Avoiding Bear Markets
There have been three bear markets in the S&P 500 total return since 1970 where the maximum loss has exceeded 40%. In September of 1974, the loss was -42.64%. In September of 2002 the loss was -44.73% and in February of 2009, the loss was -50.95%. Are there any common characteristics of these tops prior to these bear markets which would have allowed us to avoid suffering the subsequent terrible losses.
Below is a plot of the normalized performance four years prior to the market bottom. It is normalized such that two years prior to the market bottom is set at 1.0. Note that the overall markets gradually deteriorated until the final breakdown and subsequent bottoms. These three market tops are considered rounded market tops.
It is possible the construct an indicator that would help to avoid the steep losses following these types of tops. The simplest indicator is to invest in the market when it is above a moving average. An "N" month moving average is an average of the "N" most recent months of the stock market's values. Below is a plot of the S&P 500 Total Return along with a 16 month moving average.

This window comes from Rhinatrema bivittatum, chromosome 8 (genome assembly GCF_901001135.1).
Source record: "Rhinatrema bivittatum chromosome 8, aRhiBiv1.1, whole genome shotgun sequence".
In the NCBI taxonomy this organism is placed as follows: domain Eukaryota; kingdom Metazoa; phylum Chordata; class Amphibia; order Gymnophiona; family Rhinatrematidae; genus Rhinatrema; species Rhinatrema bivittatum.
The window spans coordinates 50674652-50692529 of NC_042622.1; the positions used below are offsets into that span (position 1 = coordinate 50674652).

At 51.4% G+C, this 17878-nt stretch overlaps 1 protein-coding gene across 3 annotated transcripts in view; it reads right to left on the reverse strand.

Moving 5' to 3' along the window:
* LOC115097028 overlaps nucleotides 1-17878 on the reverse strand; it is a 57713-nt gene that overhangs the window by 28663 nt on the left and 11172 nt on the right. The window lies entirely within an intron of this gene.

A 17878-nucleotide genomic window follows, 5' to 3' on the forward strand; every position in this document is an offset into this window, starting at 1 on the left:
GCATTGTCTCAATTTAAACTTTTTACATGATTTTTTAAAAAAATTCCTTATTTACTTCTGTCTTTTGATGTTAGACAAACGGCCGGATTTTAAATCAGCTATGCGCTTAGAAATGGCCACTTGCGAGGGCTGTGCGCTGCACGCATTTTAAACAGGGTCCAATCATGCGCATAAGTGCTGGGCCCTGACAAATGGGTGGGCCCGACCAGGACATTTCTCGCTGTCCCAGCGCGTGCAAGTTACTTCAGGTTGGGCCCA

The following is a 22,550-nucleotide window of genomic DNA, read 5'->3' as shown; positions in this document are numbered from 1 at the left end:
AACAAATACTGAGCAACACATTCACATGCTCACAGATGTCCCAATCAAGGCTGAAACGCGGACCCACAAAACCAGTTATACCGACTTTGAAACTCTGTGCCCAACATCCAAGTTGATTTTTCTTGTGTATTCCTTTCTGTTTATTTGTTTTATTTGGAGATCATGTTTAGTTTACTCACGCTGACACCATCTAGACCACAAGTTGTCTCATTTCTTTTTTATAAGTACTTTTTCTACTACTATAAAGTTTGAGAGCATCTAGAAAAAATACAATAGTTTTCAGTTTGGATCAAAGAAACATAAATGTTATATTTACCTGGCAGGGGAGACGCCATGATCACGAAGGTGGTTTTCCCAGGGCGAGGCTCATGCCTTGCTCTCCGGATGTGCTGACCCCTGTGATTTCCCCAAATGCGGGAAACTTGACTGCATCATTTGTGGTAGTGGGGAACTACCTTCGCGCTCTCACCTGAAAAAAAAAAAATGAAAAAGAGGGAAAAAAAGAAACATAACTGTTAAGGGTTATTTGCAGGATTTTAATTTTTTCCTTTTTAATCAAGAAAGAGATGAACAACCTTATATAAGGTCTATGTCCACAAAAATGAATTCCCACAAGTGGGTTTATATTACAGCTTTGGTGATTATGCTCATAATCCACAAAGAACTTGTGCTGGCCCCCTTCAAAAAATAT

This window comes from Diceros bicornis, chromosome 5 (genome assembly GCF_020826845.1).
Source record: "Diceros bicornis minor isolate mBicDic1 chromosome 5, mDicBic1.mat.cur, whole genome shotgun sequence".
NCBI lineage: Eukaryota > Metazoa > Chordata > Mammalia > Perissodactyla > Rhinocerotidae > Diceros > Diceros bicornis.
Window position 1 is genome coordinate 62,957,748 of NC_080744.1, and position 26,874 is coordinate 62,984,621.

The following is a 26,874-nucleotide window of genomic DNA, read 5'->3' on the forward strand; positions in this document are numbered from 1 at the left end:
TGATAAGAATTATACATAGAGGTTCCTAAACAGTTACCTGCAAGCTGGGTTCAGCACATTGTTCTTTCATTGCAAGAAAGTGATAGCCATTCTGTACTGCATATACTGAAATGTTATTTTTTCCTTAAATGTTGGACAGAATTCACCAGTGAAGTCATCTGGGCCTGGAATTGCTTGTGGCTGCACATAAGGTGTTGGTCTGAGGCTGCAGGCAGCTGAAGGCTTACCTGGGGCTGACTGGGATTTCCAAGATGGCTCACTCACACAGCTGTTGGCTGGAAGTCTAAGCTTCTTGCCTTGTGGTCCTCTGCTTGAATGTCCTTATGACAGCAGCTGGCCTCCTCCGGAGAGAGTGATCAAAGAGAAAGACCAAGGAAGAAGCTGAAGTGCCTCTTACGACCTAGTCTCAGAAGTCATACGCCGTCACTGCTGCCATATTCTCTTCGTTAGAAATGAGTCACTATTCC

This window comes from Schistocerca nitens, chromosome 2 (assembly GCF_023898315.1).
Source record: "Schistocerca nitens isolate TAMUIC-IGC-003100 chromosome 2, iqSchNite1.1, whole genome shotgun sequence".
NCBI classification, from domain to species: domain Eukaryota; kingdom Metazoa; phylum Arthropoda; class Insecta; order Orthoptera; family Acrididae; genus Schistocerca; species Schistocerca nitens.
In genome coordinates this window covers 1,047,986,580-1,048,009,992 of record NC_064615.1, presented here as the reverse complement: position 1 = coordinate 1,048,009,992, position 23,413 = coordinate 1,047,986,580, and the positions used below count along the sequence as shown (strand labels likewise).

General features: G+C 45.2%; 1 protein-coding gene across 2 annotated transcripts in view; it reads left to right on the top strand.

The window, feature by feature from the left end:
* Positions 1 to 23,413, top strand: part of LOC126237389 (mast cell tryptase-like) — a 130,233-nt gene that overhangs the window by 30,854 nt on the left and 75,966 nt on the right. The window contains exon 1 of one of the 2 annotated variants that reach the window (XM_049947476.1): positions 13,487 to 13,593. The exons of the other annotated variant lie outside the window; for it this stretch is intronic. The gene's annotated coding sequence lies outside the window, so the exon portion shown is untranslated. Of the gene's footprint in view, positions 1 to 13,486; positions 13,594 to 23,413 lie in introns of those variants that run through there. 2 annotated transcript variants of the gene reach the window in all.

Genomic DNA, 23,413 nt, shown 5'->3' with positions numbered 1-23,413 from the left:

If you were out of the market when the market was below the 16 month moving average you would avoid major losses in the three bear markets mentioned above. Instead of having losses of -42.64%, -44.73% and -50.95% you would have experienced losses of -21.32%, -13.12% and -10.55% respectively.
Using a moving average as an indicator to time the market can help minimize losses. It also impacts overall volatility and return. Below is a table of overall performance for various moving average market timing indicators from 12/31/71 through 9/30/17. For this analysis, it assumes that when funds were not in the market they were in cash earning 0%. It also doesn't factor in any tax consequences for selling stocks.
The information presented here is the opinion of the author and may quickly become outdated and is subject to change without notice. All material presented in this article are compiled from sources believed to be reliable, however accuracy cannot be guaranteed. No person should make an investment decision in reliance on the information presented here.
The information presented here is distributed for education purposes only and is not an offer to buy or sell or a solicitation of an offer to buy or sell any security or participate in any particular trading strategy.
Performance data showing past performance results is no guarantee of future returns.